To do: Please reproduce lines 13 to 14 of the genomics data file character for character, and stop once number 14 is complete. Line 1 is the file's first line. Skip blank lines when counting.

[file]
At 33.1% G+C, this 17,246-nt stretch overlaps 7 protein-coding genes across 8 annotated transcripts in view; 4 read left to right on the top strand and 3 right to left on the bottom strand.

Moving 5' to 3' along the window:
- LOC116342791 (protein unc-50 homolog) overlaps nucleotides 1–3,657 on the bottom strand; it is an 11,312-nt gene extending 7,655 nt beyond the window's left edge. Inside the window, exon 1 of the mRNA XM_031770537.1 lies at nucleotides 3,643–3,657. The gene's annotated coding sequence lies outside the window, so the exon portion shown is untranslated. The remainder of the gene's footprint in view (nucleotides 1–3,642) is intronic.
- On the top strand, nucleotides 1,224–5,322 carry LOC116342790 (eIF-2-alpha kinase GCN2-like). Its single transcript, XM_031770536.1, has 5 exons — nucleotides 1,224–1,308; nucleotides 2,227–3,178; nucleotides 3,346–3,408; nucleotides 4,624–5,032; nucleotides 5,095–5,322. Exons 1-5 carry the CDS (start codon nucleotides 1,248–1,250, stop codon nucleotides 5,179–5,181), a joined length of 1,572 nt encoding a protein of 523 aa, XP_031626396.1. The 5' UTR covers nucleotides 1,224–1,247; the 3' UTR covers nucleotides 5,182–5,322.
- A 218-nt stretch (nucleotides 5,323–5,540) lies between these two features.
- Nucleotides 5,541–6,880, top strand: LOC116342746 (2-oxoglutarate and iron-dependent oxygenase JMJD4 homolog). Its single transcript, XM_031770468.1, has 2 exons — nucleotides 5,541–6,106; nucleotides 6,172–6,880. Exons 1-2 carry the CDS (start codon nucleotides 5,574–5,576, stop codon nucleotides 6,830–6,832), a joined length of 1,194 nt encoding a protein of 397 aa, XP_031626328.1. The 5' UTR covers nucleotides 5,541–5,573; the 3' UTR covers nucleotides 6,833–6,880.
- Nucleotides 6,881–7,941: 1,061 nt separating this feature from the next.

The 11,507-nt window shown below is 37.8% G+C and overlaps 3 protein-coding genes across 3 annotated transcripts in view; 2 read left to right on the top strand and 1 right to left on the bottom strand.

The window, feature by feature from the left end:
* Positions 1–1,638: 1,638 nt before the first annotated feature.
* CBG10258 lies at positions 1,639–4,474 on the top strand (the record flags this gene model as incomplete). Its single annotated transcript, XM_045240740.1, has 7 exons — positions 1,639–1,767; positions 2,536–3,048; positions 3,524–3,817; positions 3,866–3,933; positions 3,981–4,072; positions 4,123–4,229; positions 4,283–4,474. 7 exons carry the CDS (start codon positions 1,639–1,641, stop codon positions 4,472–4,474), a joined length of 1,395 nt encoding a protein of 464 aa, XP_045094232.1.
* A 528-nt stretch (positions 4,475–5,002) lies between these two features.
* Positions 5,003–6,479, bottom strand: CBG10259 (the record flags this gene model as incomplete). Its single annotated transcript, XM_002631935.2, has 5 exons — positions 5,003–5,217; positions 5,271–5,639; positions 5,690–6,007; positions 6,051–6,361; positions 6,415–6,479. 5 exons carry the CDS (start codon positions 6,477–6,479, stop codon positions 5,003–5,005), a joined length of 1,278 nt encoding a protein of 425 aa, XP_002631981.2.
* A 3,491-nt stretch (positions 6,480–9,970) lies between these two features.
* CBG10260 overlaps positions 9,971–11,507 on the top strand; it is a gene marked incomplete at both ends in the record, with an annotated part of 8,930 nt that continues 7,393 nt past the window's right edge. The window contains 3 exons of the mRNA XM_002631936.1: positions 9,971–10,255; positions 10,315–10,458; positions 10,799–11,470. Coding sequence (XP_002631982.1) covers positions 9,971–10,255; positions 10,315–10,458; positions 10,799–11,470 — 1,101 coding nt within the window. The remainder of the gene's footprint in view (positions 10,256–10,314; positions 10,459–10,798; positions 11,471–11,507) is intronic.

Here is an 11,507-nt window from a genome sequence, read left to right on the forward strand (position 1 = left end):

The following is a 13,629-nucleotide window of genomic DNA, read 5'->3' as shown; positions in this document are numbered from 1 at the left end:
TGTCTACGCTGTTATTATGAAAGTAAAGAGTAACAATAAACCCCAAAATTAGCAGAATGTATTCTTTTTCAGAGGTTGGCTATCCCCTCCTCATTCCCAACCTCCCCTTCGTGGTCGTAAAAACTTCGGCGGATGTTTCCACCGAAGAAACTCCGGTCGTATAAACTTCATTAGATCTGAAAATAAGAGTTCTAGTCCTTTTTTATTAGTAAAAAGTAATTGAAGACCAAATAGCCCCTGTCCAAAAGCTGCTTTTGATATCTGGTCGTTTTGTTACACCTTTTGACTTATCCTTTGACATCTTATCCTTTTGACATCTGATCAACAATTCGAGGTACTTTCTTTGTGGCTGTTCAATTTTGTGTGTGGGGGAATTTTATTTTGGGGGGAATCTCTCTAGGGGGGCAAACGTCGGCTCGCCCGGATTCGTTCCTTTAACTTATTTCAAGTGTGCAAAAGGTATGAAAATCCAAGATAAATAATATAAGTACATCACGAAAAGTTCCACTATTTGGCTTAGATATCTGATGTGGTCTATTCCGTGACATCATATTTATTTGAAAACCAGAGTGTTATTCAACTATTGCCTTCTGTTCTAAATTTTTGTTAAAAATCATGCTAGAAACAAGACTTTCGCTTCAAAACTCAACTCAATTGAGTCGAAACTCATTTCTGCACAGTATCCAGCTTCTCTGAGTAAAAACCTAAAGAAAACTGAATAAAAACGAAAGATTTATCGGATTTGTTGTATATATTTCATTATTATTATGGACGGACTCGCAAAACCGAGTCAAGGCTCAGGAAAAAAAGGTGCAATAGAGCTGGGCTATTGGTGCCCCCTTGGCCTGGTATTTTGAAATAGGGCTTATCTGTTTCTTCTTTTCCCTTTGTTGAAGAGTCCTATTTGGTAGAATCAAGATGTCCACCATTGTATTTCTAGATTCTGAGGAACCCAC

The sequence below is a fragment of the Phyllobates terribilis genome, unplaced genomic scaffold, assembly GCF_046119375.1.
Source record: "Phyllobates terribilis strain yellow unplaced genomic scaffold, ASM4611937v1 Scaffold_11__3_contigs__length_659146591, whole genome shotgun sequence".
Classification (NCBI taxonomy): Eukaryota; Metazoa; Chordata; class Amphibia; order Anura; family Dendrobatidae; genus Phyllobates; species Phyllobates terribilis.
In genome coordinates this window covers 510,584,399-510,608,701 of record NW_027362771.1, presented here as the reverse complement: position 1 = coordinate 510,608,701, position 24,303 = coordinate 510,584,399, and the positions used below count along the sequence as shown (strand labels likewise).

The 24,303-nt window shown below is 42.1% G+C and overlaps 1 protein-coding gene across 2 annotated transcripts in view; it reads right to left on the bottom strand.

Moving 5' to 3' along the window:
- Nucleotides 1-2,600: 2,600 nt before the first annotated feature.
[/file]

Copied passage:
* Positions 5,003–6,479, bottom strand: CBG10259 (the record flags this gene model as incomplete). Its single annotated transcript, XM_002631935.2, has 5 exons — positions 5,003–5,217; positions 5,271–5,639; positions 5,690–6,007; positions 6,051–6,361; positions 6,415–6,479. 5 exons carry the CDS (start codon positions 6,477–6,479, stop codon positions 5,003–5,005), a joined length of 1,278 nt encoding a protein of 425 aa, XP_002631981.2.
* A 3,491-nt stretch (positions 6,480–9,970) lies between these two features.